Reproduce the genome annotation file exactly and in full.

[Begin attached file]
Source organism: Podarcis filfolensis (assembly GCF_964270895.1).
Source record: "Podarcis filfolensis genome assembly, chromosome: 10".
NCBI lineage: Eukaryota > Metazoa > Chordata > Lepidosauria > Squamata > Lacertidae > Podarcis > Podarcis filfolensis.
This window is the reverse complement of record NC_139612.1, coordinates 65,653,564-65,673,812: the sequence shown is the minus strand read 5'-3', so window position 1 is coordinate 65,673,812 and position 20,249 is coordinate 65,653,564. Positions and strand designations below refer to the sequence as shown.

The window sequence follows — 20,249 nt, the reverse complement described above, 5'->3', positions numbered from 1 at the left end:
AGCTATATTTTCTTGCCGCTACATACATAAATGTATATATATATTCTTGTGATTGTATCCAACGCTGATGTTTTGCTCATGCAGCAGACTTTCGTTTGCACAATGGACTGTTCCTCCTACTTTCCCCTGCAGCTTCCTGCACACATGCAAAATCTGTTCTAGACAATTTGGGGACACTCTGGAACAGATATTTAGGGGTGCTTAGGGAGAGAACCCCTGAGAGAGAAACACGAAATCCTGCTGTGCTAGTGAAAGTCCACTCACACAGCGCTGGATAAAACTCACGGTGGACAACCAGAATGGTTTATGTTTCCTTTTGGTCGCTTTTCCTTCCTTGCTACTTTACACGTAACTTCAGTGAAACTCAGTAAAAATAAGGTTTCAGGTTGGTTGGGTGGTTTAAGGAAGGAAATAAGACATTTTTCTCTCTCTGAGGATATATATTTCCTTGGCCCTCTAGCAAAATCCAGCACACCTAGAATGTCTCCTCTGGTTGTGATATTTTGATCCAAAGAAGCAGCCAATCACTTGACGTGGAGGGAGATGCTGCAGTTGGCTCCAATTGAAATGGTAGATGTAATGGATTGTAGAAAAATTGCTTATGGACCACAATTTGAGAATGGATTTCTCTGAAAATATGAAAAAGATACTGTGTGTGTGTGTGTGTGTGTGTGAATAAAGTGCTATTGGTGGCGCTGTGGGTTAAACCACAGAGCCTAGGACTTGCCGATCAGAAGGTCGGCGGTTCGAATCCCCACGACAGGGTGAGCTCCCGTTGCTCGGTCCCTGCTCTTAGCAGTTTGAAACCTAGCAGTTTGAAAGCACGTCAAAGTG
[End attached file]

Source organism: Podarcis filfolensis (assembly GCF_964270895.1).
Source record: "Podarcis filfolensis genome assembly, chromosome: 10".
NCBI lineage: Eukaryota > Metazoa > Chordata > Lepidosauria > Squamata > Lacertidae > Podarcis > Podarcis filfolensis.
This window is the reverse complement of record NC_139612.1, coordinates 65,653,564-65,673,812: the sequence shown is the minus strand read 5'-3', so window position 1 is coordinate 65,673,812 and position 20,249 is coordinate 65,653,564. Positions and strand designations below refer to the sequence as shown.

The window sequence follows — 20,249 nt, the reverse complement described above, 5'->3', positions numbered from 1 at the left end:
AGCTATATTTTCTTGCCGCTACATACATAAATGTATATATATATTCTTGTGATTGTATCCAACGCTGATGTTTTGCTCATGCAGCAGACTTTCGTTTGCACAATGGACTGTTCCTCCTACTTTCCCCTGCAGCTTCCTGCACACATGCAAAATCTGTTCTAGACAATTTGGGGACACTCTGGAACAGATATTTAGGGGTGCTTAGGGAGAGAACCCCTGAGAGAGAAACACGAAATCCTGCTGTGCTAGTGAAAGTCCACTCACACAGCGCTGGATAAAACTCACGGTGGACAACCAGAATGGTTTATGTTTCCTTTTGGTCGCTTTTCCTTCCTTGCTACTTTACACGTAACTTCAGTGAAACTCAGTAAAAATAAGGTTTCAGGTTGGTTGGGTGGTTTAAGGAAGGAAATAAGACATTTTTCTCTCTCTGAGGATATATATTTCCTTGGCCCTCTAGCAAAATCCAGCACACCTAGAATGTCTCCTCTGGTTGTGATATTTTGATCCAAAGAAGCAGCCAATCACTTGACGTGGAGGGAGATGCTGCAGTTGGCTCCAATTGAAATGGTAGATGTAATGGATTGTAGAAAAATTGCTTATGGACCACAATTTGAGAATGGATTTCTCTGAAAATATGAAAAAGATACTGTGTGTGTGTGTGTGTGTGTGTGAATAAAGTGCTATTGGTGGCGCTGTGGGTTAAACCACAGAGCCTAGGACTTGCCGATCAGAAGGTCGGCGGTTCGAATCCCCACGACAGGGTGAGCTCCCGTTGCTCGGTCCCTGCTCTTAGCAGTTTGAAACCTAGCAGTTTGAAAGCACGTCAAAGTG